I might add one thing in closing: The announcement that I've made this afternoon has been supported by the Democratic leadership in the Senate, and we've also got the same expressions of approval from the House. I think this was a mutual decision. I think that there had been a slow building-up of doubt about whether or not the economic stimulus this year was necessary. And it's a joint decision. And I think that, as you well know, Senator Long and Senator Byrd and Senator Humphrey, Cranston, and others can speak for themselves.
I'd be glad to answer any questions that you might have.
REPORTER. Mr. President, were there political considerations involved in your decision as well, specifically the problems that you were running into in the Senate in trying to get the rebate passed?
THE PRESIDENT. Yes. There were political and economic decisions. The overwhelming thing, though, was economic I think that the Senate leaders to whom I referred would agree with me that we could have passed the economic stimulus package in its entirety had we decided to go ahead with it. But there is no doubt that many of the leaders, who were enthusiastic along with me back in December when economic circumstances were quite different, had lost their enthusiasm for the rebate and the business tax stimulus in light of recent unanticipated improvements in the economy.
But obviously it's a political decision as well as an economic decision, and I think it's a proper one. But it was a mutual decision to go ahead with it back in December and to terminate it now.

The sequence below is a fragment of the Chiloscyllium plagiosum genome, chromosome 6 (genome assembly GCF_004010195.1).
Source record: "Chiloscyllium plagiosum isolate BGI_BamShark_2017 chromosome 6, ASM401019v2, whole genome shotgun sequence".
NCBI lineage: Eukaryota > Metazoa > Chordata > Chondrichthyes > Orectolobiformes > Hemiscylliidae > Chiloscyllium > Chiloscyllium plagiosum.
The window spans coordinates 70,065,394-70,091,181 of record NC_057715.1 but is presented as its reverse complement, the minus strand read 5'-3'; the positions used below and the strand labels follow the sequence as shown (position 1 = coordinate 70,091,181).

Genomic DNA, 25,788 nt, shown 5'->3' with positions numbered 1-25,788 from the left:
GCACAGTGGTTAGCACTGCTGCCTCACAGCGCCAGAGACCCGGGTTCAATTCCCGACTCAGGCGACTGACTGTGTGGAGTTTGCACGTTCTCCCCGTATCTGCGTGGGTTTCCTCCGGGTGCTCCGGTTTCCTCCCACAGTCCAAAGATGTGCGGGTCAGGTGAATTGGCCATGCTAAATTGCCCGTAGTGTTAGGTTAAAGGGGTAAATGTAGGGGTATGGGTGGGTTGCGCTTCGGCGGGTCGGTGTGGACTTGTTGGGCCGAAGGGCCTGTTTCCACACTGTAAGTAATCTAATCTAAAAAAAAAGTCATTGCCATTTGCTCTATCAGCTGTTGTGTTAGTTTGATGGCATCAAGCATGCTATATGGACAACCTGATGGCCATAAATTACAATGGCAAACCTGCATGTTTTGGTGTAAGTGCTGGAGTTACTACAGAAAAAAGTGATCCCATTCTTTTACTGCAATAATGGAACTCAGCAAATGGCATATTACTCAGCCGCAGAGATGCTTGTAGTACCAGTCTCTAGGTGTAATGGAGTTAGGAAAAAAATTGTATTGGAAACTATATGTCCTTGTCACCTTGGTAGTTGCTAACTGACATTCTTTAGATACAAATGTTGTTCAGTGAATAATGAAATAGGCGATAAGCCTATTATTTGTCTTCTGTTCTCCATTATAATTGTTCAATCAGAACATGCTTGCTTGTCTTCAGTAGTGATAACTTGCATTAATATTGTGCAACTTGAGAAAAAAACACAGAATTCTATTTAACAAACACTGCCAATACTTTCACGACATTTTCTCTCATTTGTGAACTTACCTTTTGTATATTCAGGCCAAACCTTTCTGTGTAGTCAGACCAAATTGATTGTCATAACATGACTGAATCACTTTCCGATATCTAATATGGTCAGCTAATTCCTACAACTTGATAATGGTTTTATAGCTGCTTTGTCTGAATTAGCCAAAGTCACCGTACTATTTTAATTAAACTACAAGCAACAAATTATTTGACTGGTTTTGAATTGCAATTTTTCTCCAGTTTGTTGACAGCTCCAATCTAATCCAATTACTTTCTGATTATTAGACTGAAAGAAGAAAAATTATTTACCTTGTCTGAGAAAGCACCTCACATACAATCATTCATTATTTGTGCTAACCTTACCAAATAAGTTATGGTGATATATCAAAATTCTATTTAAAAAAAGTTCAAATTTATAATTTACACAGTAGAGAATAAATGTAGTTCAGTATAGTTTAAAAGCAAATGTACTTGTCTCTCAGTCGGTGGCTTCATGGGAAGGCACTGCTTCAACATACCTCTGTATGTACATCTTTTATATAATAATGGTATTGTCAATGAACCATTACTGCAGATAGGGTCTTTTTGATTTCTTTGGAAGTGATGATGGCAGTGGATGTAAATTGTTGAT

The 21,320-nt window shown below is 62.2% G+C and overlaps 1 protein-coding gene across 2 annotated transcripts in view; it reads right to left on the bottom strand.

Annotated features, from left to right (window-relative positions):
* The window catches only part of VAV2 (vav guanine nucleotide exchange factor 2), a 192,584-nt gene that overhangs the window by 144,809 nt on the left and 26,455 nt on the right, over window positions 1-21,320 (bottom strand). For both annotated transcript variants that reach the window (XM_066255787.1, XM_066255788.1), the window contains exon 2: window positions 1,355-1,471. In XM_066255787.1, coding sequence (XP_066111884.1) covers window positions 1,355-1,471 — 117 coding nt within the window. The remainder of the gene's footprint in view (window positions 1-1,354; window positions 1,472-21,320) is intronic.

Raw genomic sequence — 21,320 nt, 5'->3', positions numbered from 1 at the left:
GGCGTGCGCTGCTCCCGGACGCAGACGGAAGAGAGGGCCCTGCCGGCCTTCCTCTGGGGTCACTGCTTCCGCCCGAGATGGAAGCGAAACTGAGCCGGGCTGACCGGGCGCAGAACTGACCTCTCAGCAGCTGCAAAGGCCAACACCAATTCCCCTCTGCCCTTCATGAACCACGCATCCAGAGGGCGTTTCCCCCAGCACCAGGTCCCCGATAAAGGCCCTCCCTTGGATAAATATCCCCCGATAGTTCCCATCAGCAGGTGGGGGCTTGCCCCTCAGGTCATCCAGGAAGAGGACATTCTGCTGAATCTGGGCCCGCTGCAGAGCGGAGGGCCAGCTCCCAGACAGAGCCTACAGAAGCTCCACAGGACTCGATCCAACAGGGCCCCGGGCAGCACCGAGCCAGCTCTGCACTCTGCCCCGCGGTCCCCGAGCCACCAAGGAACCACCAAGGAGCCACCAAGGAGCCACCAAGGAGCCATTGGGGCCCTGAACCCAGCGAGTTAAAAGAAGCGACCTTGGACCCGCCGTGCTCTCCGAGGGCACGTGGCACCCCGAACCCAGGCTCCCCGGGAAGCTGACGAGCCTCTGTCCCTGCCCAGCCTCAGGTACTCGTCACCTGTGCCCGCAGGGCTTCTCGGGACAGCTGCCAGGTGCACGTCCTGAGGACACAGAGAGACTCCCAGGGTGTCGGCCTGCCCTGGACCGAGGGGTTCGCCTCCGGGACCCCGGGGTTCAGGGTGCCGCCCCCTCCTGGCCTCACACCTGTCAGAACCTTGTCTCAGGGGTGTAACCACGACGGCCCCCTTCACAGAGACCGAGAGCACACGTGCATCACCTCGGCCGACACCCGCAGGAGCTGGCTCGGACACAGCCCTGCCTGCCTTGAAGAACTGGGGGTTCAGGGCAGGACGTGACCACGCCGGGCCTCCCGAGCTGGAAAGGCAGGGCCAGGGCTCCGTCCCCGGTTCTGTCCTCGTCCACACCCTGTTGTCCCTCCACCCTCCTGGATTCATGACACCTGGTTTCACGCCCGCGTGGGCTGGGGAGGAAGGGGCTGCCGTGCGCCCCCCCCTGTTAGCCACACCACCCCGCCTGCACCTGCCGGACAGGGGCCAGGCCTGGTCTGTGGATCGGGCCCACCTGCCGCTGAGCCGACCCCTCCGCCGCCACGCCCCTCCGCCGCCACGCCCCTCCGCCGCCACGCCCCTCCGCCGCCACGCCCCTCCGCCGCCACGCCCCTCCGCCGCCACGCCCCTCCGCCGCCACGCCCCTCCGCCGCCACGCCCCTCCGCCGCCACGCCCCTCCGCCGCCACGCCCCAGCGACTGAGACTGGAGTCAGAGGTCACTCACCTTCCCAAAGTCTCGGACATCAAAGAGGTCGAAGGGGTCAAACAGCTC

Q. Just to follow on.
THE PRESIDENT. Please.
Q. There are those who read this as being a political defeat for you in that you did propose the rebate, you're having trouble getting it passed, so you pulled it back.
THE PRESIDENT. Well, I've been accused of a lot of things. I don't believe anybody has ever accused me of being afraid of a political fight or of being too quick to compromise. The decision was made by me. I think among my own White House advisers, they would all confirm that I was the first one who felt that it was a mistake to go ahead with it. We have been working on the analysis for a number of weeks. Many of these data have been made public.
I did not back off because I feared a political defeat. The bill will ,be kept alive in the Senate Finance Committee; it's already passed the House with an overwhelming majority. And if the economic stimulus appears to be necessary because of changing circumstances in the next few months, then my own effort would be to go ahead and have the bill passed. But I don't believe we need it. If I could unilaterally decide to initiate these two stimuli, the $50 rebate and the business tax credits, I would not do it.
THE NATION'S ECONOMY
Q. What changed in the economic picture since you came out here last Thursday and told us that it was necessary?
THE PRESIDENT. Well, one is the present rate of inflation. Over the last 3 months now we've had an average, on an annual basis, of more than 10 percent inflation-the last month alone I think 14 percent.
The biggest overall pleasant surprise to us has been in retail sales. We did have a substantial surge in retail sales in February, compared to January. We discounted that improvement because we thought it was just a recovery from the very severe winter. But in March, in an unanticipated way, retail sales showed continued consumer confidence. I think that was a single major factor involved.